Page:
Thursday, July 3, 2008

The Power of Mu Compels You

Yesterday I saddled Super Intern Devon with the task of writing an article on a UCSB professor who's being published in a major scientific journal for his defense of the Large Hadron Collider, which, if you haven’t been paying attention, is the particle accelerator being built near Geneva that will, among other things, create small black holes for infinitesimal amounts of time. The project has created some concern that the black holes formed in this monstrous machine — which, really, sounds like something a mad scientist would cook up specifically for nefarious purposes — could end up sucking the earth and, indeed, all existence into a celestial nothing spot and collapse all mass into a single nanoparticle. Or something. (I’m actually not sure what happens to matter upon entering a black hole, but I’m willing to bet that scientists don’t know for sure either.) Scientists say the collider won’t, in fact, erase the earth’s past, present, and future — and the UCSB man agrees — but I can’t help but feel a little concerned.

After all, black holes exist off in outer space, and I feel maybe like maybe we shouldn’t change that fact, because they’re big and scary and powerful and, as far as I know, exist for no other reason than to suck things into them. (They’re like sorority girls, in that way.) Maybe creating them closer to my house, where al my stuff is, could turn out badly for existence. “But Drew,” the scientists would argue, “the evil black hole machine will be all the way in Switzerland? Surely you have no need for concern.” But I worry that — if matter does, in fact, collapse — then the distance between my house and Switzerland will become considerably shorter. Zero, in fact, because neither my house nor Switzerland would exist anymore. Nor would Tahiti, and I’ve never even been there yet. This all may make me sound like a Luddite, and I truly would like to have faith in the science men in the white coats, but so many other scientific discoveries have wrought destruction upon us: the ability to split atoms and gun powder and television chief among them.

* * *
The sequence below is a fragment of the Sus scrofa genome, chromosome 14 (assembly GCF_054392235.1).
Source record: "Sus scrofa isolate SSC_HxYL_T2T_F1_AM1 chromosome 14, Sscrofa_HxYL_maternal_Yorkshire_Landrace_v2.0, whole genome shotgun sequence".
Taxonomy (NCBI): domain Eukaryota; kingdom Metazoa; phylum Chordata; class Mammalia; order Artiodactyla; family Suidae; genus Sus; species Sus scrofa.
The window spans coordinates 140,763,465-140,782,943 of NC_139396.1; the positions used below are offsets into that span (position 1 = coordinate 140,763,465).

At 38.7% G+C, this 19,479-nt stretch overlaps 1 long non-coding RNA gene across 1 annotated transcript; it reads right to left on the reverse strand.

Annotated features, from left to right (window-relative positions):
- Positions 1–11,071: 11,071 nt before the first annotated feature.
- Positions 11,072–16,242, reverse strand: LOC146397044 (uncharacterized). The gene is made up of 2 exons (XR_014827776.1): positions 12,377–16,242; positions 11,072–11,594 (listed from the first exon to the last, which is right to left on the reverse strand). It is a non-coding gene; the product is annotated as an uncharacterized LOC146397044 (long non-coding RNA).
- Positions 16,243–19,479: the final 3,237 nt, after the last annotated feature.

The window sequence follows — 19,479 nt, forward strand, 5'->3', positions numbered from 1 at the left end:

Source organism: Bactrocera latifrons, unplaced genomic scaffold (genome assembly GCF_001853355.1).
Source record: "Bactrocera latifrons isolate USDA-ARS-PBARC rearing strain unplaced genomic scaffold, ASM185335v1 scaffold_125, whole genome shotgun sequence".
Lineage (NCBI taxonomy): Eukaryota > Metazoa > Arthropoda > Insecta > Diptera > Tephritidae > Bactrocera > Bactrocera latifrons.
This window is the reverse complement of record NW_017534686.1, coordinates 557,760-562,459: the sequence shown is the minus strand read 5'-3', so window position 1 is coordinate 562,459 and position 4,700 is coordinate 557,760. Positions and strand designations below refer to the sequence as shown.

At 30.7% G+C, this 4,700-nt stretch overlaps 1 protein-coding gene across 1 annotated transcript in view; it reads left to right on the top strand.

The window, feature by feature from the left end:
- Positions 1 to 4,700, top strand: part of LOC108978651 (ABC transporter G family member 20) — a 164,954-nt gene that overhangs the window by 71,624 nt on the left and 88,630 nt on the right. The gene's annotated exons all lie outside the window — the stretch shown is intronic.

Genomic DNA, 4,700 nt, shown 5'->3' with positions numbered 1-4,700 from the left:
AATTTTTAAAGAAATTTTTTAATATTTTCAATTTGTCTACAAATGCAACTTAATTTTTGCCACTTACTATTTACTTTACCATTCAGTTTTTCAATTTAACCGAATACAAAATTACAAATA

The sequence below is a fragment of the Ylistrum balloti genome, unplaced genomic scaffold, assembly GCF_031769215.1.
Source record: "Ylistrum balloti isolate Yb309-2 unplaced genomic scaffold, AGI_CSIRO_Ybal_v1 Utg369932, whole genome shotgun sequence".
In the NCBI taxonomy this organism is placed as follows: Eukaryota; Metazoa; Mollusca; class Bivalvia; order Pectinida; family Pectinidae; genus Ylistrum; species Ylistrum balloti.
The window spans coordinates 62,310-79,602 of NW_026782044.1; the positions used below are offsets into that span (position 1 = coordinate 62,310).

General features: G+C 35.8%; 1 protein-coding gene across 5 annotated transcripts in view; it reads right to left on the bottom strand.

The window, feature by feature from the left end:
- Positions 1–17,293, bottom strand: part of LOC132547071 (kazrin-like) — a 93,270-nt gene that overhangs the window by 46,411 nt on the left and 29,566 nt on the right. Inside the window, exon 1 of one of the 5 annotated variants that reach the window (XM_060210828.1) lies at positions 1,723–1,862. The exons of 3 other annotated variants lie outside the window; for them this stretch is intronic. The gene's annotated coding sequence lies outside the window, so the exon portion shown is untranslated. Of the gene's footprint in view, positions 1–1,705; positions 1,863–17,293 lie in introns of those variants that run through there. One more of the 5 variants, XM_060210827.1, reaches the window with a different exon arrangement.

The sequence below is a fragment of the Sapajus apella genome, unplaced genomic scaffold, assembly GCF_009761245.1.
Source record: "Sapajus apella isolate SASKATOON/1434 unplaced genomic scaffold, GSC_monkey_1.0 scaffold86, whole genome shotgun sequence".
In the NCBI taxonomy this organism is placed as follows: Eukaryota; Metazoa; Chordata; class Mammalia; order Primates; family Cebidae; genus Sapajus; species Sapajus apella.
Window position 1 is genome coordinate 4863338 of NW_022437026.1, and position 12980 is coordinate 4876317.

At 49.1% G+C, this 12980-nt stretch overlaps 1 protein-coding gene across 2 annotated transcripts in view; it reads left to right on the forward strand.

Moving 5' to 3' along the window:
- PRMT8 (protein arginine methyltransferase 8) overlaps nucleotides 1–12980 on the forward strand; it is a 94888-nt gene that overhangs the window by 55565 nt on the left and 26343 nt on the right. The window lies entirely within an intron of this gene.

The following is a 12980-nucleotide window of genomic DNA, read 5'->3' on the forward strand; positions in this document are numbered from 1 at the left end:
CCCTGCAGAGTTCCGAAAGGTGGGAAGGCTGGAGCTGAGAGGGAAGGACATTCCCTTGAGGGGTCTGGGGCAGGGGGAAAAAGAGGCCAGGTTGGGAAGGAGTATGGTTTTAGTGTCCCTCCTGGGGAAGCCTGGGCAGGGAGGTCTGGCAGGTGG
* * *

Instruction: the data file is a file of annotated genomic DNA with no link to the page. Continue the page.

So while Devon prepared to talk to Mr. Published Scientist and ask questions about what the black hole creators hope to achieve by making this miniature abominations — “Okay, pretend I’m stupid and don’t know anything about large hat iron collisioners. Now tell me in extremely simple terms what’s being gained from this.” — the rest of us in the newsroom brainstormed about what benefits of black hole technology could be for Average Joes. What we have so far:
  • Extra storage for people who live in apartments
  • Alternative to a handgun for single women.
  • A way for me to get out of carrying either a briefcase of a messenger bag,
  • Junk disposal. (Though that does raise the question of whether we’ll get a crumpled-up note popping back out of the mini-vortex that reads “Quit throwing garbage into our dimension.)
  • Portable body dump. (Don’t have to drive to the Nevada desert anymore.)
  • Looney Toones-style portable hole.
  • Means to taunt your Bizarro-self.
  • Quick clean-up after parties.
But in the end, of course, the black holes created will probably result in little kids in the Midwest trying to play hide-and-seek in one of them on a hot summer day. And we all know how that goes.

All life begins with Nu and ends with Nu. This is the truth! This is my belief, at least for now.

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